MERS Co-V genomes reveal complex transmission patterns
Genome sequencing identifies multiple chains of MERS Co-V infection in humans
Genome sequencing has identified several infection transmission chains of the Middle East Respiratory Syndrome Coronavirus (MERS-CoV) in humans. The study published in The Lancet, which produced the largest number of MERS-CoV genomes described to date, provides evidence that MERS-CoV transmission patterns are more complicated than previously considered.
Globally, 111 people have been diagnosed with MERS-CoV since 2012, including 52 deaths. Researchers from the Wellcome Trust Sanger Institute, Edinburgh University and University College London are working with the Kingdom of Saudi Arabia’s Ministry of Health to sequence the virus to discover how it is spreading. This knowledge will help researchers develop interventions and infection-control measures.
Sanger Institute researchers sequenced and analysed the genomes of MERS-CoV samples taken from 21 patients across the Kingdom of Saudi Arabia. The researchers combined the geographic locations of the people with the time they were infected and the amount of genetic differences seen between the virus genomes. This work gave a higher resolution picture of how the virus has spread and how its genome has changed over time.
“We deep-sequenced the genomes of MERS-CoV taken from 21 infected people to calculate accurately the rate of evolution of the virus. Using this evolution rate, we could define genetically plausible transmission pairs. However, of the 13 transmission events that were predicted from the epidemiology, the genetic evidence we gathered could only support eight.”
Dr Matthew Cotten From the Sanger Institute and the study’s first author
The findings suggest that human-to-human transmission is more complicated than expected, and indicates that additional sources of the virus, either human or animal, are involved. One possibility is that there may be undetected (and possibly asymptomatic) people who could be carrying and spreading the virus.
“The genome differences we discovered in some infected people were too great to be explained by replication errors occurring in the virus as it is passed from human to human during a single chain of infection. Instead our findings suggest that different lineages of the virus have originated from the virus jumping across to humans from an animal source a number of times.”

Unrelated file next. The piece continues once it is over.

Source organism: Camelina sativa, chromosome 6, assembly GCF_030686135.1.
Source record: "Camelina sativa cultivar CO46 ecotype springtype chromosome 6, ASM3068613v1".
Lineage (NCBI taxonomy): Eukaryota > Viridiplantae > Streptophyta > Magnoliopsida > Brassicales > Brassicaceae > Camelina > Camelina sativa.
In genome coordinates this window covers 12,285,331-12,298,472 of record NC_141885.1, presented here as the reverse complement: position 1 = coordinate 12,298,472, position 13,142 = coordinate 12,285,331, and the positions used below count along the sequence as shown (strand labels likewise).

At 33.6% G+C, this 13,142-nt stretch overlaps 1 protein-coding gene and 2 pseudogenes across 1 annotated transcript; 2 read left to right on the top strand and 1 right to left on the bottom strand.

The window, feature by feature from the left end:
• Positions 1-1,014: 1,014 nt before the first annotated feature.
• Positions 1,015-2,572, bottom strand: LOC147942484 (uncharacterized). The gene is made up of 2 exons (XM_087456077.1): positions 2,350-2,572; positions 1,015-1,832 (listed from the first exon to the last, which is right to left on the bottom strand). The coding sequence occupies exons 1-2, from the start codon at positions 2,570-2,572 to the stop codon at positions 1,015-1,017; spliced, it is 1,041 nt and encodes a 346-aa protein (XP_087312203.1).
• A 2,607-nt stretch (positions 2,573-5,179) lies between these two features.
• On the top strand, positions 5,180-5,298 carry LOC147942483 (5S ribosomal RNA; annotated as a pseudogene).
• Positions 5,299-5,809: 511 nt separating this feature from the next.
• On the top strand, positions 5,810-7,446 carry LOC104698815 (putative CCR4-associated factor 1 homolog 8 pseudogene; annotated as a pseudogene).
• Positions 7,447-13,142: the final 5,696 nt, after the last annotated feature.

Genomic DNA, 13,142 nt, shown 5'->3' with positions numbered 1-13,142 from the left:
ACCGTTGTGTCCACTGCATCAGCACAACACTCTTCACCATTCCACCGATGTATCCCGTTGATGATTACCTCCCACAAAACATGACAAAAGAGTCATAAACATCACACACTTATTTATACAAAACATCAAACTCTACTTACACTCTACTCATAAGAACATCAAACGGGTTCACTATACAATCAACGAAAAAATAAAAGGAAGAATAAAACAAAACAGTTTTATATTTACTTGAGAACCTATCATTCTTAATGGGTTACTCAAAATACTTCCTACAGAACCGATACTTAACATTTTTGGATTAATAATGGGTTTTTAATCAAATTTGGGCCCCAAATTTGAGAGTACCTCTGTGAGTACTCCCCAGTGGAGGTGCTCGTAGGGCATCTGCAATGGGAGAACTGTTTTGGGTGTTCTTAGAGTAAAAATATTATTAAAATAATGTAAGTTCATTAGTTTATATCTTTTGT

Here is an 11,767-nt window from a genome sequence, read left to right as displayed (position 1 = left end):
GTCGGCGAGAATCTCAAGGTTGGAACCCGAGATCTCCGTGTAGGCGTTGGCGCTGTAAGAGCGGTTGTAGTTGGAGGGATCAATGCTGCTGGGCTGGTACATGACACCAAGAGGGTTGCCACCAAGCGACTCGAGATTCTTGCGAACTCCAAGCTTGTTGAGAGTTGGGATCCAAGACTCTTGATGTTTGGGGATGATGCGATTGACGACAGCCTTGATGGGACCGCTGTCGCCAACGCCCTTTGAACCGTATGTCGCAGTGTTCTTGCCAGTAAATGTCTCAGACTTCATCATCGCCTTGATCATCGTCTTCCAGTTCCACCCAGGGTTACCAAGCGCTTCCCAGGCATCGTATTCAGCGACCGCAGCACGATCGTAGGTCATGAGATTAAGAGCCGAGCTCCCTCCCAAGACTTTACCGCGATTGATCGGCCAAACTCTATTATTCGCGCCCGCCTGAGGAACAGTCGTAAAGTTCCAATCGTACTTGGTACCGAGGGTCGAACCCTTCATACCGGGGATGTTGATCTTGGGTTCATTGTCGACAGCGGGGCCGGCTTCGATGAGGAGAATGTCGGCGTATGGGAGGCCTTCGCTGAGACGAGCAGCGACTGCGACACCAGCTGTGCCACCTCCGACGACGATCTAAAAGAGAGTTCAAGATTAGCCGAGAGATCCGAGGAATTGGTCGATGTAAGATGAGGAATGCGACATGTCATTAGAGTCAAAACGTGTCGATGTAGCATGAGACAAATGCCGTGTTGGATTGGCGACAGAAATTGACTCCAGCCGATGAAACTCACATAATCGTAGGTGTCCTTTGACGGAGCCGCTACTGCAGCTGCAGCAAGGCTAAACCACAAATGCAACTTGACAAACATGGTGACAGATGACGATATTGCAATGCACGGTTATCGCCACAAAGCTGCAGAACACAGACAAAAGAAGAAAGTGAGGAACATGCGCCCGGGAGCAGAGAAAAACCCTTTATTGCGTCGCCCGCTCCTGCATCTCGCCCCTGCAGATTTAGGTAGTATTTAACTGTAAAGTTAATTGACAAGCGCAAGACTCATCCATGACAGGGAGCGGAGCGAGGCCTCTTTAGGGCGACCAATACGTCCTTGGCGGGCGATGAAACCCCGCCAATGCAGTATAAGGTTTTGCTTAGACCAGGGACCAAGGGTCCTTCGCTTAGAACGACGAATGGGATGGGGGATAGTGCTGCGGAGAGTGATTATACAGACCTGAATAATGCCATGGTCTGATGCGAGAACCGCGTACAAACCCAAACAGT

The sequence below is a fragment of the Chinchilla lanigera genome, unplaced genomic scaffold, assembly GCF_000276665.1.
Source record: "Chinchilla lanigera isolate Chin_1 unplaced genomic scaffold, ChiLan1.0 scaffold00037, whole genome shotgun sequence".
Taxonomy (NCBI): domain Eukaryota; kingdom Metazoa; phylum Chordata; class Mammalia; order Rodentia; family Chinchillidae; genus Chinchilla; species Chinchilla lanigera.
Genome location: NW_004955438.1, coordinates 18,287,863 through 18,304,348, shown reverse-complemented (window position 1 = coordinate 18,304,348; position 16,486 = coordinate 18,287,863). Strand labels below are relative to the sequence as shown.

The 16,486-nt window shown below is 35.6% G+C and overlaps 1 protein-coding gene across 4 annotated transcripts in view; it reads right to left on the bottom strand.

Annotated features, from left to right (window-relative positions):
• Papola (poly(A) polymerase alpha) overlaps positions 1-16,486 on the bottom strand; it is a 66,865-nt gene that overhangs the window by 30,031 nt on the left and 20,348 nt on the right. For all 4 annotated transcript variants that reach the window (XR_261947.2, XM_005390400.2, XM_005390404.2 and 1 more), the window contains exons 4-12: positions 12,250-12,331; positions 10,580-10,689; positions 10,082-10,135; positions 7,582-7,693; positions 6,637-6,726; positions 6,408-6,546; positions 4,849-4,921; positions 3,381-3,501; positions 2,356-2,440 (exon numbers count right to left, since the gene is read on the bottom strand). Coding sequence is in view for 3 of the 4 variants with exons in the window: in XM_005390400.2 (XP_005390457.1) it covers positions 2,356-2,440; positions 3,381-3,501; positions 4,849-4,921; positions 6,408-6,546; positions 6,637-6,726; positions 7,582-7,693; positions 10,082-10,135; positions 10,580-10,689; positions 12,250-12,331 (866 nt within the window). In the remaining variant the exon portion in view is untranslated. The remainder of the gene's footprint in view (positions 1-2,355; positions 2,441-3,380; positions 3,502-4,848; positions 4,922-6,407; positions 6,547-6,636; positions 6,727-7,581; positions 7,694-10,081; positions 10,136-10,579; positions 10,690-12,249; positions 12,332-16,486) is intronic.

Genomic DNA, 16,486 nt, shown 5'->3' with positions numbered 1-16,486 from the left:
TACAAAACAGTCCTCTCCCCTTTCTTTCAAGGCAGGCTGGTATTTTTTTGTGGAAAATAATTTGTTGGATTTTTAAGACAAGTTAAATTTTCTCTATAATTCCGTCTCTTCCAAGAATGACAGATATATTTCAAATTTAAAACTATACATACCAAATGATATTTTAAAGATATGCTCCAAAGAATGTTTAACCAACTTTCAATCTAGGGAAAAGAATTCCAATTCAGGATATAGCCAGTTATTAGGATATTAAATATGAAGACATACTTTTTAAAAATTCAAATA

Professor Paul Kellam Senior author from the Sanger Institute
As yet no animal with MERS-CoV has been identified in the Middle East or elsewhere and studies based on small sequence fragments suggest that a common ancestor of the virus may have existed in bats many years ago. Field studies of all the likely reservoir species, including camels, bats, goats, sheep, dogs, cats, rodents and others in the Kingdom of Saudi Arabia and other middle-eastern countries are on-going.
“Further MERS-CoV genomic studies need to be carried out in conjunction with investigations into the recent exposures and activities of infected people. The animal source of MERS-CoV and the way that it is transmitted to humans is not yet known. This information is critical for developing interventions for reducing the risk of transmission, defining the epidemiology and developing effective control measures.”
Corresponding author Professor Ziad Memish Deputy Minister of Health, Riyadh, Kingdom of Saudi Arabia
“Two mass gatherings events attracting over 8 million pilgrims have occurred in Mecca, Saudi Arabia since the discovery of MERS-CoV 12 months ago – the annual Hajj in October 2012, and the recent July 2013 Ramadaan Umrah season – and yet no MERS-CoV cases have been reported from these events to date. In lieu of our study’s genomic findings, watchful surveillance and vigilance is required despite the current minimal risk of global spread.”
Senior Professor Zumla Senior co-author from University College London
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Notes to Editor
Notes to Editors
The support of all staff at the KSA Ministry of Health and the Jeddah regional laboratory is gratefully acknowledged. The sequencing work was supported by the Wellcome Trust Sanger Institute and the European Community’s Seven Framework Programme (FP7/2007-2013) under the project EMPERIE, European Community grant agreement number 223498 and under the project PREDEMICS, grant agreement number 278433. Professor Zumla (A.Z) acknowledges support from the National Institute of Health Research Biomedical Research Centre, University College London Hospitals, the EDCTP and the EC-FW7.
A full list of participating centres is available from the paper.
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